Islamic Republic of Mauritania
Mauritania, officially the Islamic Republic of Mauritania, is a country in northwest Africa. It is bordered by the Atlantic Ocean on the west, by Senegal on the southwest, by Mali on the east and southeast, by Algeria on the northeast, and by the Morocco-controlled Western Sahara on the northwest. It is named after the ancient Berber kingdom of Mauretania. The capital and largest city is Nouakchott, located on the Atlantic coast.
At 397,929 square miles (1,030,700 km²), Mauritania is the world's 29th-largest country (after Bolivia). It is comparable in size to Egypt.
Mauritania is generally flat, its 1,030,700 square kilometers (397,850 sq mi) forming vast, arid plains broken by occasional ridges and clifflike outcroppings. A series of scarps face southwest, longitudinally bisecting these plains in the center of the country. The scarps also separate a series of sandstone plateaus, the highest of which is the Adrar Plateau, reaching an elevation of 500 meters (1,640 ft). Spring-fed oases lie at the foot of some of the scarps. Isolated peaks, often rich in minerals, rise above the plateaus; the smaller peaks are called guelbs and the larger ones kedias. The concentric Guelb er Richat (also known as the Richat Structure) is a prominent feature of the north-central region. Kediet ej Jill, near the city of Zouîrât, has an elevation of 1,000 meters (3,280 ft) and is the highest peak.
Approximately three quarters of Mauritania is desert or semidesert. As a result of extended, severe drought, the desert has been expanding since the mid-1960s. To the west, between the ocean and the plateaus, are alternating areas of clayey plains (regs) and sand dunes (ergs), some of which shift from place to place, gradually moved by high winds. The dunes generally increase in size and mobility toward the north.
A majority of the population still depends on agriculture and livestock for a livelihood, even though most of the nomads and many subsistence farmers were forced into the cities by recurrent droughts in the 1970s and 1980s. Mauritania has extensive deposits of iron ore, which account for almost 50% of total exports. With the current rises in metal prices, gold and copper mining companies are opening mines in the interior. The nation's coastal waters are among the richest fishing areas in the world, but overexploitation by foreigners threatens this key source of revenue.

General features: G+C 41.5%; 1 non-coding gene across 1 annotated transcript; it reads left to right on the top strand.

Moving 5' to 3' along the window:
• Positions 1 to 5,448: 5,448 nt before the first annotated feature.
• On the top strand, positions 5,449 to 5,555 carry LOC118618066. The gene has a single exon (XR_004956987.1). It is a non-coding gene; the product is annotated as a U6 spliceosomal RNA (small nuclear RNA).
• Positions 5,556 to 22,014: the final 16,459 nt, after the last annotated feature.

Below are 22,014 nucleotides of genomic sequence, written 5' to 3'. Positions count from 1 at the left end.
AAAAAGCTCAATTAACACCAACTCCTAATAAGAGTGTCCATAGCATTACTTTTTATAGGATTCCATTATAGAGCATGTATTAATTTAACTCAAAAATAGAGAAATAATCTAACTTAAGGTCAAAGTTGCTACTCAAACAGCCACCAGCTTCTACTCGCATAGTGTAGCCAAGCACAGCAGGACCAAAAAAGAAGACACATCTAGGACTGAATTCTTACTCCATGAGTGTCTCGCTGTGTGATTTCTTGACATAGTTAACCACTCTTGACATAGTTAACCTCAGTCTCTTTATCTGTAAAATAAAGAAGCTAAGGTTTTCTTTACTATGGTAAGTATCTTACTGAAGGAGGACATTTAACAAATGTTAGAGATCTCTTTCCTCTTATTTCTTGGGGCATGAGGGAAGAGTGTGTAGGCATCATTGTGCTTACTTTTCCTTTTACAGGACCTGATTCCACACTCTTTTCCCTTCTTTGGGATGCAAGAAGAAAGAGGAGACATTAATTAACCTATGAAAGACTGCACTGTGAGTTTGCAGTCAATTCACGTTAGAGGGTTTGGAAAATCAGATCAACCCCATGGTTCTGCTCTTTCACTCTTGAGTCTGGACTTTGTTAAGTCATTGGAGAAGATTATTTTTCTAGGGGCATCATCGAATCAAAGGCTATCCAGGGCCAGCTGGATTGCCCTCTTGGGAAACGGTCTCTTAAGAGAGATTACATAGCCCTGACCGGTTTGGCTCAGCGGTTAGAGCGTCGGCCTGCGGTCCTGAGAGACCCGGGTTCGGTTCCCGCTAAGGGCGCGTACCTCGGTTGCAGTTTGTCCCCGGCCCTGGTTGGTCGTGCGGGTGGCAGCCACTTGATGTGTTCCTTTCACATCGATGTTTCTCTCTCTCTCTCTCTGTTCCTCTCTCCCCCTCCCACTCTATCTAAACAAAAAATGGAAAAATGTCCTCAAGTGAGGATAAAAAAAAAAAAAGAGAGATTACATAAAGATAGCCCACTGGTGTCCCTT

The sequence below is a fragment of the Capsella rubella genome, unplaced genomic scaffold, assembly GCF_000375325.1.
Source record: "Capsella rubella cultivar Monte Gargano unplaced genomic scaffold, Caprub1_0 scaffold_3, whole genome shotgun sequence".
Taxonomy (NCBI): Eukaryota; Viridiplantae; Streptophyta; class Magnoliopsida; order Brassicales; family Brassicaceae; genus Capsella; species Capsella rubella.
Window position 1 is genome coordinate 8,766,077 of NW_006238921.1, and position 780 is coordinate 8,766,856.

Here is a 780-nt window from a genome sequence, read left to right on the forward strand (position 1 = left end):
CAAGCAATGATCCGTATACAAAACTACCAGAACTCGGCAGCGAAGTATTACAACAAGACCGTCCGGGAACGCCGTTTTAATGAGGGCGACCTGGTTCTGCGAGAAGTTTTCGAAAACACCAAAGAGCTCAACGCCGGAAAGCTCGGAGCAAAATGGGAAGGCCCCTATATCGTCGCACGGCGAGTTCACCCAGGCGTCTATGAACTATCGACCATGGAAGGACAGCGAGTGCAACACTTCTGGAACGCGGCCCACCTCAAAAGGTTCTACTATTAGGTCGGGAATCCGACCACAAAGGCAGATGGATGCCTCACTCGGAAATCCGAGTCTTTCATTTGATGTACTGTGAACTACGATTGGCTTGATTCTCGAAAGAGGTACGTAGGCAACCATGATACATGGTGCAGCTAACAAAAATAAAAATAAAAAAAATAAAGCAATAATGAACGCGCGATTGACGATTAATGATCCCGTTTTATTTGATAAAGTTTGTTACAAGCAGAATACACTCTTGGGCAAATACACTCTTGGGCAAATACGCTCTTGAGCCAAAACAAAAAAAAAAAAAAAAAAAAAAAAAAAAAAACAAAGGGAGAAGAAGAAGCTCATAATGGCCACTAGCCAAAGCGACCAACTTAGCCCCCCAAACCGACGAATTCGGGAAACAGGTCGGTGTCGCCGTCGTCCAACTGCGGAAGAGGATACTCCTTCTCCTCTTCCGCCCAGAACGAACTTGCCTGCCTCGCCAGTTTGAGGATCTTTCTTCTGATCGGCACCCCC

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Number of Species
Number of bird species: 572
The Birds of the Banc d'Arguin
Paul Isenmann La Fondation Internationale du Banc d'Arguin 2006
ISBN: 164892Buy this book from NHBS.com
CloudBirders was created by a group of Belgian world birding enthusiasts and went live on 21st of March 2013. They provide a large and growing database of birding trip reports, complemented with extensive search, voting and statistical features.
2004 [02 February] - Ignacio Yúfera
Mauritania is a little known and seldom-visited country with very little infrastructure, but it is very safe to travel, it offers some spectacular scenery and, above all for the birdwatching traveller, has the Banc d`Arguin National Park, an area of great importance for wintering and breeding seabirds and shorebirds…
African Bird Club
Relatively few birders have been to Mauritania and ornithological surveys have been largely restricted to the coastal zone. With the Sahara Desert covering over 60% of the country and the resulting travel difficulties, this is hardly surprising. However, Mauritania has some of the most important coastal wetlands in Africa and with a species list of over 500, the intrepid birdwatcher will be well rewarded…